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I am following a node.js tutorial and am making a simple server that will display contents of a directory.

function start(response) {
  console.log("Request handler 'start' was called.");

  // if I put response.write("blah") here it works
  console.log(response);
  exec("ls -lah", function (error, stdout, stderr) {
    console.log(response);
    response.writeHead(200, {"Content-Type": "text/plain"});
    response.write(stdout);
    response.write("asdfasdf");

    console.log("asdf");
    console.log(stdout);
    response.end();
  });
}

This prints nothing on the browser, but shows up on the console.

I tried putting response.write() outside of the exec callback function, and it shows up perfectly on the browser.

Firefox is reporting that the request is not being set at all, not even the content-type header is being set. If I move that outside the exec callback function, it does get set.

share|improve this question
    
To what function do you pass the start callback? node.js HTTP handlers usually get request as the first argument and response as the second. –  Jan Wrobel Jul 10 '13 at 18:38
    
It is coming from function onRequest(request, response) –  Razor Storm Jul 10 '13 at 18:42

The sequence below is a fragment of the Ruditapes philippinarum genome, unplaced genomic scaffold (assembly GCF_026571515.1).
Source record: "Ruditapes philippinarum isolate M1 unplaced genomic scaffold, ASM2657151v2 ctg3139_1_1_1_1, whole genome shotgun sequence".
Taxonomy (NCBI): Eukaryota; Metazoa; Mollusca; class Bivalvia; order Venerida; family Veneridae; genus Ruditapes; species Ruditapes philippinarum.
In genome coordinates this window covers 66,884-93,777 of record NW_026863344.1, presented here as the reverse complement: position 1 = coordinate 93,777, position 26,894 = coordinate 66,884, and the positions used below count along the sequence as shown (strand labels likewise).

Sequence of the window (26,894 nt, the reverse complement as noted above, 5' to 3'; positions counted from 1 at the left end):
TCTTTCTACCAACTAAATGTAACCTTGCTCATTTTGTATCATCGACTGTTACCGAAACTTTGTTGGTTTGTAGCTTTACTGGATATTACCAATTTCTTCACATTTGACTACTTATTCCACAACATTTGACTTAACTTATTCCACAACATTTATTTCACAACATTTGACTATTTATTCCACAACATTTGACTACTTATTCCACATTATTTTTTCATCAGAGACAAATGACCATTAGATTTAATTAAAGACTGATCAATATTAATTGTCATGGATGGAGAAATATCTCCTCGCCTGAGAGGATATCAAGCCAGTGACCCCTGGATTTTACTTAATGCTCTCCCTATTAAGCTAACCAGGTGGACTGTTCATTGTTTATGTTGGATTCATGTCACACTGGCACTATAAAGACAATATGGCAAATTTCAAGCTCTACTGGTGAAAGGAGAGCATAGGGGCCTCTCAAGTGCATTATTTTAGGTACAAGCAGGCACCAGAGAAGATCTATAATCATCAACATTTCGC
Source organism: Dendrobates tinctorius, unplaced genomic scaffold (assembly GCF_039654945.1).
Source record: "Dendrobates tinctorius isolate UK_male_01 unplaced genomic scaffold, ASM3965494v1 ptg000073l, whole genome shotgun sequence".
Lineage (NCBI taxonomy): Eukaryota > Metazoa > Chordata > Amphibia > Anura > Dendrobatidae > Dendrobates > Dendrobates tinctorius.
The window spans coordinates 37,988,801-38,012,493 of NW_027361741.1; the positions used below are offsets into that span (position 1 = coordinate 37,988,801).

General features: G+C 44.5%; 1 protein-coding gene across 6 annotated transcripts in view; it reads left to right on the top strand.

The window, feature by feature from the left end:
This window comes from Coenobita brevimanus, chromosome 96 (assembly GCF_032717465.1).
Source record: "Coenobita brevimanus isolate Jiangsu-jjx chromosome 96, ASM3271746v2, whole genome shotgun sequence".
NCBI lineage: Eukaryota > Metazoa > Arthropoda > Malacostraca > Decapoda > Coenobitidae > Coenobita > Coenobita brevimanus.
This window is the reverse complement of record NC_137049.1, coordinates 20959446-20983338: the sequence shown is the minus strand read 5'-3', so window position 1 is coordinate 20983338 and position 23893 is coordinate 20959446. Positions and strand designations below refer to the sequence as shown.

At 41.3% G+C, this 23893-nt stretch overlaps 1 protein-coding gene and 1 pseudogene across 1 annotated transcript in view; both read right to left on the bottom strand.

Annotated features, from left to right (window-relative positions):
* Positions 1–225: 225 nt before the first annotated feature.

2  
Make sure that onRequest() does not call response.end() after invoking start(response), such error would cause the behavior that you are observing. –  Jan Wrobel Jul 10 '13 at 18:47
    
Thanks, I'll make sure it doesn't get called somewhere. However, I do notice that if I put a response.write() RIGHT before the exec("ls -lah"...) line it still works. –  Razor Storm Jul 10 '13 at 20:13
    
Ah just noticed that indeed you were right. There's a response.end() call after invoking start(). Which makes sense why putting the response.write() before exec would work. If you'd like, make your resposne into an answer and I'll accept it –  Razor Storm Jul 10 '13 at 20:27
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